We all know public and patient involvement (PPI) is fundamentally important to health research, but what does it mean for impact? How does it challenge our simple definitions of impact? And how can we most meaningfully articulate the benefits of patient involvement in driving real world benefits?
Yesterday I attended a fantastic first meeting of the NIHR Working Group on Public Involvement and Engagement Impact. This group, convened and led by Simon Denegri (@SDenegri), is tasked with unpicking these and further issues around the PPI-impact link. Consisting of a wonderful assembly of PPI leads, impact people, Department of Health strategists and – most importantly – patient representatives, the working group is a space to challenge, agree, disagree, champion and have those vital lightbulb moments only possible through shared learning.
The working group leadership will draw together the broad and energetic discussions into some coherent summaries(!), but ahead of that, I think it’s fair to say:
- There is HUGE commitment to meaningful patient involvement, and excellent work going on across the country to strengthen how this is done in practice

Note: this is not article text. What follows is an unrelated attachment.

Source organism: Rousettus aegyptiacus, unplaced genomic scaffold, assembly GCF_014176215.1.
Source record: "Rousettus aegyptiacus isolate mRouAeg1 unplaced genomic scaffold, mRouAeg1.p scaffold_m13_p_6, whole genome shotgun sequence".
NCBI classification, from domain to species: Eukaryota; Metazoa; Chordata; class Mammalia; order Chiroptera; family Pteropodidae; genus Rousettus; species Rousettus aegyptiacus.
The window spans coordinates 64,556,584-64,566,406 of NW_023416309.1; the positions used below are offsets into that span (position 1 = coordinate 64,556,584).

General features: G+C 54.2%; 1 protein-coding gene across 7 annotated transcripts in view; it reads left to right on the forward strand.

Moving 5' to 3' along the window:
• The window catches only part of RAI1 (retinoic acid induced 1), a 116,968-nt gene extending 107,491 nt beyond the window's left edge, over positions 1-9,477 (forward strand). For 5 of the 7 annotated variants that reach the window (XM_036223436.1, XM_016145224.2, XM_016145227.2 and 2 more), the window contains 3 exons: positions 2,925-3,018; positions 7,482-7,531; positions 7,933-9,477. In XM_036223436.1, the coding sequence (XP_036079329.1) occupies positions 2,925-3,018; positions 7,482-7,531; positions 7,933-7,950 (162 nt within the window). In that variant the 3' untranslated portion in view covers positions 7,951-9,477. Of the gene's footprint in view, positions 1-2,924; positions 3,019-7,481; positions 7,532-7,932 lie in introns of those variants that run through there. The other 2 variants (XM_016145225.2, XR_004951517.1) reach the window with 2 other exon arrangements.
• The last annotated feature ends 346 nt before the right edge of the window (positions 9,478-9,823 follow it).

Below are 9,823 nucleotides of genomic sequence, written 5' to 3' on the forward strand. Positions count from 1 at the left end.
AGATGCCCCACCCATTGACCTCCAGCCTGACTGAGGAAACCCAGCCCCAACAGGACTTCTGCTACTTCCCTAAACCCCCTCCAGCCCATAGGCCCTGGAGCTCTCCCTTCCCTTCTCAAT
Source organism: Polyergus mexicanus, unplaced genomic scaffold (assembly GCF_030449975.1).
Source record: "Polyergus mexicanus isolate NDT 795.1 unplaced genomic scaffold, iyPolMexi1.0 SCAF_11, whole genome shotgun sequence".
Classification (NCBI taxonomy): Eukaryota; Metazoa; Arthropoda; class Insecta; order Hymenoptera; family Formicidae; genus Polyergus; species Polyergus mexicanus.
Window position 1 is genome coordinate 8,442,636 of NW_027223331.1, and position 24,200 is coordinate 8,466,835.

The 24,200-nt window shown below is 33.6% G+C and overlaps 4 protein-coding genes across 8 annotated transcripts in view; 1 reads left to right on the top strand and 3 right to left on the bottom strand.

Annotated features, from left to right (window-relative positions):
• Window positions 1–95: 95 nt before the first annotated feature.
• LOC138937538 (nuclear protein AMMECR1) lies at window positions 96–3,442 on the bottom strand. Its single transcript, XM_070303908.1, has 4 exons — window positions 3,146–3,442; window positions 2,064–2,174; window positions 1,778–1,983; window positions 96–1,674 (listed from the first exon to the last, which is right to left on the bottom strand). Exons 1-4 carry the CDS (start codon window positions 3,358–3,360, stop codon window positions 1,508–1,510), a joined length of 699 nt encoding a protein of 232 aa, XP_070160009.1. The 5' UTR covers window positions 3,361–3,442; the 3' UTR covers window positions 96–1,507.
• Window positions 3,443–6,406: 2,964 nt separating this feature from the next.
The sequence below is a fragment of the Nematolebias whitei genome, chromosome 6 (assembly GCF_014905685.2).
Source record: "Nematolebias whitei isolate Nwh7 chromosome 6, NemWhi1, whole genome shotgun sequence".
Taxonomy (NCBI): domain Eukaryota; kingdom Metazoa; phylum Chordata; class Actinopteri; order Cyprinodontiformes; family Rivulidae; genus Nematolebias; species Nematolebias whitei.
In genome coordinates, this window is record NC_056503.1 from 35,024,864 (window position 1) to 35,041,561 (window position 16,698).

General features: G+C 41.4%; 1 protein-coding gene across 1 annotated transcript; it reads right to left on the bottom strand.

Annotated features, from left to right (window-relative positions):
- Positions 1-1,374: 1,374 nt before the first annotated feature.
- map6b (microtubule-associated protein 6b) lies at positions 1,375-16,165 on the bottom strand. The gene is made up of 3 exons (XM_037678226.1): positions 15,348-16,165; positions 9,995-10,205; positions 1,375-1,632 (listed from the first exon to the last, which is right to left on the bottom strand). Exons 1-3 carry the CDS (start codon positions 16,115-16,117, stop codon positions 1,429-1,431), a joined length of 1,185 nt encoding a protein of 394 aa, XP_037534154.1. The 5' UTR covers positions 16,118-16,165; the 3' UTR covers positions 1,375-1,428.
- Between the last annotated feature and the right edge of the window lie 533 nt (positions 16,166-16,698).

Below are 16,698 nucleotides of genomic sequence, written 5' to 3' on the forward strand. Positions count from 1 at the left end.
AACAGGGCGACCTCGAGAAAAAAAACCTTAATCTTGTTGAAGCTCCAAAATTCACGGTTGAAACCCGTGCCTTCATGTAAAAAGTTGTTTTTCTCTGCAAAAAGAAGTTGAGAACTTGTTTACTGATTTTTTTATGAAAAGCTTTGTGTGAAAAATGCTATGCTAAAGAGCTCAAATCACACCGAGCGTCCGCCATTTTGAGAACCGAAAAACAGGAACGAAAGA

- There is an undoubted challenge in knitting this together with the ‘impact agenda’ within the research sector, and a need to avoid simplifying PPI as just a pathway towards something measurable. PPI does something far more, has effects which are far less ‘tangible’, and cannot be decoupled from the value to patient, researcher and research alike.
- Ultimately there is a moral and ethical right for patients (and their carers) to have their voice heard in research which affects them. We cannot and should not dilute their voice and instead need to look to our research processes to see where we can improve this relationship.
Where that gets us for impact remains to be seen. But I’m definitely looking forward to working it out.